So you really have to think about. How is the customer going to react to all these conveniences that you're adding in? but yeah, to answer your question, it is a true free choice. You don't have to show up every week, you can take vacations, you don't have to let us know all you have to do. we appreciated that people put that they're skipping on the website and then we know how many people, I have just chosen not to order rather than forgotten to order.
And you can order as many of any given product as you like. We could make people select a certain amount from each category, say some, free choice CSA is where you show up at the market. And it's a market style CSA. There are different vegetables by category. They'll have routes, they'll have a house and you'll have to say, okay, roots, pick three out of these five.
And then you can get a choice between, potatoes beets, carrots and radish. And then you say, okay, greens, pick as many as six bags or pick as many as two bags. And you have your choice between arugula, a Michelin mix, spinach, microgreens, and then you move on to greenhouse. And then it said, take one of each tomatoes, cherry tomatoes, green pepper, eggplant.
That's it. That's one way of doing it categorizing and then having free choice within those categories. But we don't even do that. We want it to be like an online store. For local farming where you actually have the relationship with the farmer, it's supposed to be the best of both worlds from our perspective, because it's giving the customer every aspect of convenience, it's removing as much pain in the transaction as possible and we still get to have that face to face relationship.
And on top of that, it's not strained because they see how much work we're doing. And that gives us a lot of social credit with them. It gives us a lot of credibility because if anything ends up going wrong in the farm, they know that they can trust that we're doing everything in our power to serve them as our top priority customer.
Because anyone who's giving $600 at the beginning of the year, especially if they've never dealt with you before, that's a huge amount of trust. So you have to do everything that you can to maintain that relationship over time because people talk is that, especially in a small place like ours, where you do have a lot of choices of different places to go, people talk and your reputation gets around quickly.
The first year we started farming, I sat down with a very experienced farmer who was warning me. Again, about getting started with as little experience as I had. I had only been working as a farm worker for four or five years, and I didn't have much understanding of the business aspect of farming. So she sat down with me and said, you can make sure that you are aware of what you're getting into. If you jump into this and ruin your relationship with your customers, your reputation as a farmer, it's like credit card debt.
If you go bankrupt socially, you're ruined for the next seven years as a farmer, because you're not going to be able to get people to come back to your CSA. Of course, people are still going to come back to your farmer's market, but�Especially when you're dealing with small town, farmer's markets, everybody knows each other's names. Everybody knows each other's business, you really have to make sure that you're thinking about the customer side of things first, yours second. And it's not like you're doing a huge amount of sacrifices either.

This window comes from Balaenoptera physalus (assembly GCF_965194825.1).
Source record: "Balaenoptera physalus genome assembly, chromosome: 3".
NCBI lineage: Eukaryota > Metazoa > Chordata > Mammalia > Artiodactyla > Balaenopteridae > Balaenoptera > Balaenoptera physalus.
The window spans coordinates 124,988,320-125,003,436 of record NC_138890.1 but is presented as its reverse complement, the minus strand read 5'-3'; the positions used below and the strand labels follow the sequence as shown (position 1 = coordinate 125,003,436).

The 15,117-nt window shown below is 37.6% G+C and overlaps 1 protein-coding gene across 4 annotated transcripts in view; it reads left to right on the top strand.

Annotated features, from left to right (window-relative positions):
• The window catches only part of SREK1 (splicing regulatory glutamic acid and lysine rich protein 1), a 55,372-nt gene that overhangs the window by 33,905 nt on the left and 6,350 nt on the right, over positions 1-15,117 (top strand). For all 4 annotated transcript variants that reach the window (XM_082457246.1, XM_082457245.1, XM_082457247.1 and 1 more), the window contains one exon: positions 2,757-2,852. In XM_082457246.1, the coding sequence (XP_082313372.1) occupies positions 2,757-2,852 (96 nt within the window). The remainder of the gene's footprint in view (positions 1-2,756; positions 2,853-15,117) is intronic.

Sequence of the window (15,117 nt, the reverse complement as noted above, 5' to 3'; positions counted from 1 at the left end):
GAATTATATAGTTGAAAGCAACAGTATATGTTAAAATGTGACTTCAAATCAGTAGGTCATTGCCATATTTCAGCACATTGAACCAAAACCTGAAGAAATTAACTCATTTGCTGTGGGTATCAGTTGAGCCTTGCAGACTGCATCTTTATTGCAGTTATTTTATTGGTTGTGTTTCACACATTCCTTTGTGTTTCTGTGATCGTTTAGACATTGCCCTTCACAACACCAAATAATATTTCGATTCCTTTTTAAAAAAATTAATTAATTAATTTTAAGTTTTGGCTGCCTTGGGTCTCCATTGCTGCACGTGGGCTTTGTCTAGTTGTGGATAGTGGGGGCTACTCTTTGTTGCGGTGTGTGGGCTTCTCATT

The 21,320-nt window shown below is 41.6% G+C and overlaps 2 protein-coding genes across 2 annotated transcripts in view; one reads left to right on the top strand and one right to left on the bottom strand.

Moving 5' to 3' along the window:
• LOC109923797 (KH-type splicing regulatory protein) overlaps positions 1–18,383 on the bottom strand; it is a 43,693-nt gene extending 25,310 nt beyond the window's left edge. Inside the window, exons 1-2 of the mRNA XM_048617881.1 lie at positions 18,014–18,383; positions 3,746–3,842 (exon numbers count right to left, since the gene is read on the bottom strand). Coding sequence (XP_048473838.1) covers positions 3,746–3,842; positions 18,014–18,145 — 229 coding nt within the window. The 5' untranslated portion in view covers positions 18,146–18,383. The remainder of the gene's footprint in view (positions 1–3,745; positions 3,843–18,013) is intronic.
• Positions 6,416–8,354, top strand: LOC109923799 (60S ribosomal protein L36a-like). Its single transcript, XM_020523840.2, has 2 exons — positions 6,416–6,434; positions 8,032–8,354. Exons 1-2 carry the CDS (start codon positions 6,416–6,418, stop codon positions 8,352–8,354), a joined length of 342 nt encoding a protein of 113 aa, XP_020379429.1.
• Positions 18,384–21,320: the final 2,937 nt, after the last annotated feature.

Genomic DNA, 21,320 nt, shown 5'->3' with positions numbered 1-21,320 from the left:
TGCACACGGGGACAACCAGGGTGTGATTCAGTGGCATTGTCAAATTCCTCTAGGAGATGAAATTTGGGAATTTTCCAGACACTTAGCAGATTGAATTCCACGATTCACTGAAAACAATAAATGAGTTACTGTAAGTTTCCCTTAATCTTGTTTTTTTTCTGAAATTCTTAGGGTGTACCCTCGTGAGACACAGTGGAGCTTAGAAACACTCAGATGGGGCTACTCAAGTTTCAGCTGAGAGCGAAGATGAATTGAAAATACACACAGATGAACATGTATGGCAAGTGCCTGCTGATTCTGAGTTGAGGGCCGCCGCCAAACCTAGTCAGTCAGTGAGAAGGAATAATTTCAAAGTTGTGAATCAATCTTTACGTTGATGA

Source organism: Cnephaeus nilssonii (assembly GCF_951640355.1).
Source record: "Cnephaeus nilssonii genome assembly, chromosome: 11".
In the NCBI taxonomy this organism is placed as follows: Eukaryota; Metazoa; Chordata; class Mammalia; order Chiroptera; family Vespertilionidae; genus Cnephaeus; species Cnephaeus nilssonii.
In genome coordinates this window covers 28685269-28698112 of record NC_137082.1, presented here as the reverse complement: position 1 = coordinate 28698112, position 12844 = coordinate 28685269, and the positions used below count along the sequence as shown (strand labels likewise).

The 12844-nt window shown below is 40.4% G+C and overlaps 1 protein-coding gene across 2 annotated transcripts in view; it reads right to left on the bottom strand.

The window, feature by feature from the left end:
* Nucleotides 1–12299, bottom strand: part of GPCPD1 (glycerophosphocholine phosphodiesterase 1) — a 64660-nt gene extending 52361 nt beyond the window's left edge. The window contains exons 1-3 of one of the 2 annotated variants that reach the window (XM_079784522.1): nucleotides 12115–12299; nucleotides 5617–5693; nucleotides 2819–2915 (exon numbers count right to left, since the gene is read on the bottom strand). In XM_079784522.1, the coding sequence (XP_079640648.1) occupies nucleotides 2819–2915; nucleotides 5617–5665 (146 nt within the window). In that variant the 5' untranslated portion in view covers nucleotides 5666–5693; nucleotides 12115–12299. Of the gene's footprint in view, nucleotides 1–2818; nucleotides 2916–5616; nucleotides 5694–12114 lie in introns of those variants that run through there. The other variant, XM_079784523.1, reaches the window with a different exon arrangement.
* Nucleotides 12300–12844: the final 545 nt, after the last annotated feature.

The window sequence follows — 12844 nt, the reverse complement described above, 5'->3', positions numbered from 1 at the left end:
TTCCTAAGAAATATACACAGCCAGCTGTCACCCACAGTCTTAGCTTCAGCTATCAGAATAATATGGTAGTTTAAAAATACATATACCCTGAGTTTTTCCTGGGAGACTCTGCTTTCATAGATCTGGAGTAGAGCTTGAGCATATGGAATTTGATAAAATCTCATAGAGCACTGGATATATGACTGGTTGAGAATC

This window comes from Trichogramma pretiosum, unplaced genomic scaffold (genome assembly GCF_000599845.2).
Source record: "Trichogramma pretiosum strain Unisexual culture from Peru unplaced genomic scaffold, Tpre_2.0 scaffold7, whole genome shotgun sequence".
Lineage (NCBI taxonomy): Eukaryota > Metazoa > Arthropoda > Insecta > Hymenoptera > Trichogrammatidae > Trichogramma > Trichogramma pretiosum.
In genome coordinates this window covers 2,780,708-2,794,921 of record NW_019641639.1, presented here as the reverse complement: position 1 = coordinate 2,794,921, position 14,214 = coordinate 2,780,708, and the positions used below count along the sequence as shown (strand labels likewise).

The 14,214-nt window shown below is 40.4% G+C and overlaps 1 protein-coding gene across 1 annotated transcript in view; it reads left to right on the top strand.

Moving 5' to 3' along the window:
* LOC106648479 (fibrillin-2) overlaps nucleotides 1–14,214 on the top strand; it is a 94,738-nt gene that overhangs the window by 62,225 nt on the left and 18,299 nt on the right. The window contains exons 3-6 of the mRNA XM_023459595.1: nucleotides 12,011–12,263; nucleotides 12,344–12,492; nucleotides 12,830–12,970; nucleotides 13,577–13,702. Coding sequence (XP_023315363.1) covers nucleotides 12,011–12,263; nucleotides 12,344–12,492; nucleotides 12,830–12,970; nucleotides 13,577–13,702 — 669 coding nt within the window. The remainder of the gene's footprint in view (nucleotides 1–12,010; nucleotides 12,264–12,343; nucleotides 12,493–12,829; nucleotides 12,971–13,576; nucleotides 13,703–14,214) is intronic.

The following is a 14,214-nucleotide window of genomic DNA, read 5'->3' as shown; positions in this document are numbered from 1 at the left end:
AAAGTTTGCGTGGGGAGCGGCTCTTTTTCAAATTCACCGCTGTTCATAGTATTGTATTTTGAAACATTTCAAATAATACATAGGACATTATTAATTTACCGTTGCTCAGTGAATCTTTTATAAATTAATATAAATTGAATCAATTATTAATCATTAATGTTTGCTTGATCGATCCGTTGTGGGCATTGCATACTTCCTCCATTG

You're not bending over backwards to the point where you're hurting yourself, but you're doing it to make an empathetic relationship with your customer. You want them to feel that they are your first priority.
Diego: [00:20:51] Yeah. Hearing that. essentially what you have is it's a membership based online store where you're, pre-buying credits on it and then they get free choice selection.
It's almost. I mean it's CSA only under the sense of they're putting money up front. But I see it as more online store than I do CSA hearing how it all works. One thing people are gonna wonder is, what software are you using to manage all this?
Jordan MacPhee: [00:21:15] Oh, it's actually a software that we've built ourselves. It's called waggon. WAGGON.CA We're actually opening up a public beta for people to try out the software for free for a certain amount of time, and then they can use it next season. Just like the CSA or I'll get back to that in a second, but just like the CSA, we're trying to make it so that it's not going to break your bank.
A lot of the software that I went shopping around for, first of all, they didn't offer all the services that I need to have a truly customizable, CSA service. And then if they did allow that, they didn't have optionality for, having a menu for your restaurant clients or grocery store clients, your wholesale clients, unless you wanted to pay a significant amount of money more, but it's not any technologically it's not any different than running a CSA. They just want to charge you an arm and a leg to do that.
We're trying to make it so that you are never paying more than 3% of revenue for all of your operation, regardless of what services you use. You can have as many CSA customers as you want as many grocery store and wholesale customers as you want. And we've been testing this for the last two years. We still have work to do over this winter, but yeah, our own a website was a way to go. We've got a great development team. We only had to put a little bit of money into it from our farm upfront.
And, we're really thinking that because it's, again like the CSA, we're thinking about the farmer's interests first, our customers' priorities first. We think that, in time we're going to be able to, capitalize on all the, time and effort that we put into this over the last two years. So it's been really helpful.